Celebrating 10 years of ACES

Pitchero ACES Nationals has always been about bringing together the best of the best in junior grassroots football – and that vision has seen the tournament’s rapid growth.

It began with 20 teams in 2009 for one age group and by this year, that has expanded to 360 teams across 14 age groups over three weekends at Nottingham’s Riverside Sports Complex.

That first tournament, held in Leicester, got its name by being called the All Cities Elite Shield (ACES). It was created by Andy Panayiotou who was the manager of a very successful U15 Boys team at Aylestone Park FC.

Andy wanted his team to play against strong opposition from around the country and he managed to bring together 20 teams, all champions themselves, and the competition was born.

REPRESENTING TOWNS AND CITIES

Each team that entered represented their city or town for the day. The ACES contest proved to be such a success that the following year a second age group was added and the tournament moved to the home of Harborough Town FC in Market Harborough, Leicestershire.

As Pitchero ACES Nationals celebrates its ten-year landmark, it’s rewarding to see the popularity of the competition reflected in the numbers of players, managers and spectators who attend.

The inaugural event started by Andy a decade ago attracted 750 attendees and that became 15,000 players, managers and spectators by 2017!

GOING PROFESSIONAL

Though qualifying for – and perhaps winning – the Pitchero ACES Nationals is achievement enough, some footballers can go on to play professionally. Over the years, we know that 18 football clubs have signed players who played at ACES tournaments:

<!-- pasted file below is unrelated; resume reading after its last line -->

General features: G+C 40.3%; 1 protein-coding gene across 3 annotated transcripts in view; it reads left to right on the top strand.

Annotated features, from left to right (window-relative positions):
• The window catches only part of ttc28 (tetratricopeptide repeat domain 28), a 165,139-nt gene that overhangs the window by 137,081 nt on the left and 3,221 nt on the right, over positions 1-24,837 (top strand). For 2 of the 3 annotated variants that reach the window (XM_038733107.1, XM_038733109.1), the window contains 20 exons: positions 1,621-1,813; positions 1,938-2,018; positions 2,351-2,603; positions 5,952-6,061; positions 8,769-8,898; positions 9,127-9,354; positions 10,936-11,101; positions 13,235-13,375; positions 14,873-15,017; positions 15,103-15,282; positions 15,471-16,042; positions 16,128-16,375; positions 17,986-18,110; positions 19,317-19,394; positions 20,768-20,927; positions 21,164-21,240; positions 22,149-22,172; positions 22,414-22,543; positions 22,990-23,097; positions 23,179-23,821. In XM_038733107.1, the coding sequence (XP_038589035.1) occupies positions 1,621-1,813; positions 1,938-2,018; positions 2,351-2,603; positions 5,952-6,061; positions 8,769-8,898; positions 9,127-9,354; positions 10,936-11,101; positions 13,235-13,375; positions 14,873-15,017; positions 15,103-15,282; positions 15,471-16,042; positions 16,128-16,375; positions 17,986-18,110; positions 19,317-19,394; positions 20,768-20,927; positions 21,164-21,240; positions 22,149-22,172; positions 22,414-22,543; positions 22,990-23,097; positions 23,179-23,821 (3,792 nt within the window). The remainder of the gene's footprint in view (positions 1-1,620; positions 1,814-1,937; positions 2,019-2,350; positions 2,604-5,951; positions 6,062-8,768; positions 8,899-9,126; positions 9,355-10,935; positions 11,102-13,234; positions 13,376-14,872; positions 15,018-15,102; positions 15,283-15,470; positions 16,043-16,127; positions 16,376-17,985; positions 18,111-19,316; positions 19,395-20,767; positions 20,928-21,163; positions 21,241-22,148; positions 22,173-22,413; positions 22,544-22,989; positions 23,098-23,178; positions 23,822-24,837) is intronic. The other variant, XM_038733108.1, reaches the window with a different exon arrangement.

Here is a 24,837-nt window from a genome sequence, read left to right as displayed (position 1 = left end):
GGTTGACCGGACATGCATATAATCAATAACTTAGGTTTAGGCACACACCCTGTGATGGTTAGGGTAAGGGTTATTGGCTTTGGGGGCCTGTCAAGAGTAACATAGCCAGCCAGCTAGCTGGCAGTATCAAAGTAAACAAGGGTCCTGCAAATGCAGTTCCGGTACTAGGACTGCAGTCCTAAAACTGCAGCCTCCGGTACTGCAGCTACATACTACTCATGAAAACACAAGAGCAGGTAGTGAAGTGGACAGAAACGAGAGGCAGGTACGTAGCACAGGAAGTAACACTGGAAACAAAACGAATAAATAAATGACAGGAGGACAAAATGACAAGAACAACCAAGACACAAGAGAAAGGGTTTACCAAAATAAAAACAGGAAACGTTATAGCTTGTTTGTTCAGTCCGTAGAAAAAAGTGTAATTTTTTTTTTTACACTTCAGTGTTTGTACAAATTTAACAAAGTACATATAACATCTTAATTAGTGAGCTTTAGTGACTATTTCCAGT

Leicester City, Hull City, Middlesbrough, West Bromwich Albion, Newcastle, Aston Villa, Birmingham City, Huddersfield, QPR, Derby County, Burton Albion, Coventry City, Yeovil Town, Nottingham Forest, Notts County, Bristol City, Bristol Rovers and Walsall.

Of the ACES conveyor belt of talent joining these clubs, four footballers have gone on to make their first-team appearances.

Pitchero ACES Nationals Crowd

THE NEXT TEN YEARS?

A decade of running ACES has now established its reputation nationally and according to Co-Founder David Cooper:

“The tournament is now the top junior event in boys and girls grassroots football. Entry to the Pitchero ACES Nationals and the chance to become national champions has become the highlight of the season for the country’s top teams.”

The exciting prospect is that there is still scope to grow further and it will do so. There could even be overseas teams again for 2018 after last year, when a squad of U11 boys jetted in from South Korea and made the quarter-finals!

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